Filed under: Russia,spirituality,writing — axinia @ 5:09 pm
Tags: , , , , ,

 

Leo Tolstoy is mostly known for this great works like “War & Peace” or “Anna Karenina”, however he has left many short stories of great wisdom. Let me share with you one here.

THREE HERMITS. 

 An OLD LEGEND CURRENT IN THE VOLGA DISTRICT

‘And in praying use not vain repetitions, as the Gentiles do: for they think that they shall be heard for their much speaking. Be not therefore like unto them: for your Father knoweth what things ye have need of, before ye ask Him.’ — Matt. vi. 7, 8.
A BISHOP was sailing from Archangel to the Solovétsk Monastery; and on the same vessel were a number of pilgrims on their way to visit the shrines at that place. The voyage was a smooth one. The wind favourable, and the weather fair. The pilgrims lay on deck, eating, or sat in groups talking to one another. The Bishop, too, came on deck, and as he was pacing up and down, he noticed a group of men standing near the prow and listening to a fisherman who was pointing to the sea and telling them something. The Bishop stopped, and looked in the direction in which the man was pointing. He could see nothing however, but the sea glistening in the sunshine. He drew nearer to listen, but when the man saw him, he took off his cap and was silent. The rest of the people also took off their caps, and bowed.

‘Do not let me disturb you, friends,’ said the Bishop. ‘I came to hear what this good man was saying.’

‘The fisherman was telling us about the hermits,’ replied one, a tradesman, rather bolder than the rest.

‘What hermits?’ asked the Bishop, going to the side of the vessel and seating himself on a box. ‘Tell me about them. I should like to hear. What were you pointing at?’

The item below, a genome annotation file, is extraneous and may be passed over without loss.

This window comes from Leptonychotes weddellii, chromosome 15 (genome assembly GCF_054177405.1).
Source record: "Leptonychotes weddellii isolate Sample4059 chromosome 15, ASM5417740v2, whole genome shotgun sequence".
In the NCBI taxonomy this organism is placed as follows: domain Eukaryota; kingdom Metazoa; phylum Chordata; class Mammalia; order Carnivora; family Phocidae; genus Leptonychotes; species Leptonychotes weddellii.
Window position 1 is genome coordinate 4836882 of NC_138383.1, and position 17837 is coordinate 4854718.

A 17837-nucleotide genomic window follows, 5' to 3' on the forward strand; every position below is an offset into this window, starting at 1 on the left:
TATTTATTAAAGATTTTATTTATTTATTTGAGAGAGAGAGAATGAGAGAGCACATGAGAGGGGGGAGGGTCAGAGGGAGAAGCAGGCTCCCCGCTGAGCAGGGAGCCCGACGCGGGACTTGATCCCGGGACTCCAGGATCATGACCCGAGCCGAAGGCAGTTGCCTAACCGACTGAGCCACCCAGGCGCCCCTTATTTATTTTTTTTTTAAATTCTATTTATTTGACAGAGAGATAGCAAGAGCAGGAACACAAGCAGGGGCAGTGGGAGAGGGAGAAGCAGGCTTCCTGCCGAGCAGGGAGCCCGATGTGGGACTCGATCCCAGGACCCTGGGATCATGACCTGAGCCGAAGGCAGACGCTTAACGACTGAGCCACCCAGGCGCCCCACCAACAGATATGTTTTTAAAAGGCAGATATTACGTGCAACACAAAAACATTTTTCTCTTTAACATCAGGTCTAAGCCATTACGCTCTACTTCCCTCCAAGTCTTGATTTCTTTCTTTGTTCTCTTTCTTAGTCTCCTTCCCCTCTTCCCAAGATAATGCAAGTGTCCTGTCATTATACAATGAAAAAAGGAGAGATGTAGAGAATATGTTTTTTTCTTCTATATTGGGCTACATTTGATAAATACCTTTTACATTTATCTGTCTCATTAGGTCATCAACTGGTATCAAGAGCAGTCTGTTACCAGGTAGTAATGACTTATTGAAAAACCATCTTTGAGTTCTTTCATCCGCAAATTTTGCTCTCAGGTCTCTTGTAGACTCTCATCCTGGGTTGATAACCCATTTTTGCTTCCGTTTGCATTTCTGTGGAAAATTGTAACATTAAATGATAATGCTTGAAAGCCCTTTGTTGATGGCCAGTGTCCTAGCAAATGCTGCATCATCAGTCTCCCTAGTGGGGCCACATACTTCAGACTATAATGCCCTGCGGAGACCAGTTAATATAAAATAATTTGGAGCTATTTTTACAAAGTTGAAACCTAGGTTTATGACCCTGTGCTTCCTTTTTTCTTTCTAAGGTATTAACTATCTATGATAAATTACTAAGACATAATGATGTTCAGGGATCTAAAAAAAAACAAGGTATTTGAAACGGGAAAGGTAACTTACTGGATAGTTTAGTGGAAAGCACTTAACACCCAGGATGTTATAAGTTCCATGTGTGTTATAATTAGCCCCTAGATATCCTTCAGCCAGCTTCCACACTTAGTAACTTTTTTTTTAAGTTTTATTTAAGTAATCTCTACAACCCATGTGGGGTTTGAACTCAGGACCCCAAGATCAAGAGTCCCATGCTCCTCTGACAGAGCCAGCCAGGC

‘Why, that little island you can just see over there,’ answered the man, pointing to a spot ahead and a little to the right. ‘That is the island where the hermits live for the salvation of their souls.’

‘Where is the island?’ asked the Bishop. ‘I see nothing.’

‘There, in the distance, if you will please look along my hand. Do you see that little cloud? Below it and a bit to the left, there is just a faint streak. That is the island.’

The Bishop looked carefully, but his unaccustomed eyes could make out nothing but the water shimmering in the sun. (more…)

 

The Cosmonautics Memorial Museum in Moscow November 15, 2009

My father is  the “sky” person who has always been dreaming about flying as high as possible… Since he could not become a pilot for health reasons,  he became a paratrooper officer and made 2000 jumps with parashute. The space exploration has been fascinating him for ages. I obviously inherited some fo this fascination, since I love airplanes and everything that can take me higher :).

This time when I was visiting my parents in Moscow my father was delighted to show me and my mom the new Space museum. As you can imagine, Russia has something to show in that area…

This museum, the only one of its kind, situated inside an enormous monument to the explorers of the cosmos, is well worth the visit, not least for the nostalgia it should inspire in anyone who grew up in the heady days of the space race. The displays trace the history of space exploration, including the first interplanetary satellite flights, the first dogs in space and man’s journeys to the cosmos.

Let me show you some shots I made inside the museum.

My parents – by the way, they now live just next to the  Zvezdnyi Gorodok “Startown” by Moscow, where all cosmonauts are being trained:

      ——–

We saw an interesting documentary about the history of Space exploration. Juri Gagarin, the first ever human in space:

 his smile is unforgettable!

The typical space costume live:

The clothes cosmonauts wear inside a spaceship:

There’s plenty of fun gadgetry, plus an excellently conceived display explaining how astronauts survive a space flight, all of which should be interesting for children. The food in the space freezer: (more…)

 

My photo-impressions from Moscow in November November 12, 2009

I am back from a short Moscow trip with some images which I took for you.

The quality of images is not that good, but I think you will get an impression of how it is like in Moscow in November – cold, pretty nasty and windy, but still enjoyable :).

It was getting dark rather early, and I was mostly outside during late afternoon, therefore most of the images look like taken at night. In fact it was a daytime (from 3 till 6 p.m.).

LOVE; axinia